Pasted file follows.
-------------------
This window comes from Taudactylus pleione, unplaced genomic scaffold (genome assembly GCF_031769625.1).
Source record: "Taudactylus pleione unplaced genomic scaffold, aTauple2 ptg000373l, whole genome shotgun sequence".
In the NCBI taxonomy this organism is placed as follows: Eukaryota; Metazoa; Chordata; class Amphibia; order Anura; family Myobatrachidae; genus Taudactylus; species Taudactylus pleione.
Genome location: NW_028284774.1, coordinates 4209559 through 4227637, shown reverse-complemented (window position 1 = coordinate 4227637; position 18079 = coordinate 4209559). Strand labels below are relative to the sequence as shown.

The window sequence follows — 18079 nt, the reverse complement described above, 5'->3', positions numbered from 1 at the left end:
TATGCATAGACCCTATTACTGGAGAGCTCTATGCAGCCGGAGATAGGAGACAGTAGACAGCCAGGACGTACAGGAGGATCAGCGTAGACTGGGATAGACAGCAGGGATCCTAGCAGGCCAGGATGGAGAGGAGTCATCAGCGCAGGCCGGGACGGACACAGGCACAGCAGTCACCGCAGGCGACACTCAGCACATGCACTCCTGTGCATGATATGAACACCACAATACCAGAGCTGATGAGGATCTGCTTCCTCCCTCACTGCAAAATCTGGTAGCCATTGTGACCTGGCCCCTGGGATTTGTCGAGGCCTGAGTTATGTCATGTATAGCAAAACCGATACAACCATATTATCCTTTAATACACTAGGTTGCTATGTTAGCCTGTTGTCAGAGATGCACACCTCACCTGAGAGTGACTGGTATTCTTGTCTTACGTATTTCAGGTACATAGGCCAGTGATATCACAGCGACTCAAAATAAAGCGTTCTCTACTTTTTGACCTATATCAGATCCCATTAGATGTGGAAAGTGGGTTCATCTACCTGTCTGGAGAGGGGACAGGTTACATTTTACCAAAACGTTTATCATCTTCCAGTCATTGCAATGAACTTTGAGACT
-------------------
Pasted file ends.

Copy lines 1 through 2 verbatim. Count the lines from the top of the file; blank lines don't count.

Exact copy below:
This window comes from Taudactylus pleione, unplaced genomic scaffold (genome assembly GCF_031769625.1).
Source record: "Taudactylus pleione unplaced genomic scaffold, aTauple2 ptg000373l, whole genome shotgun sequence".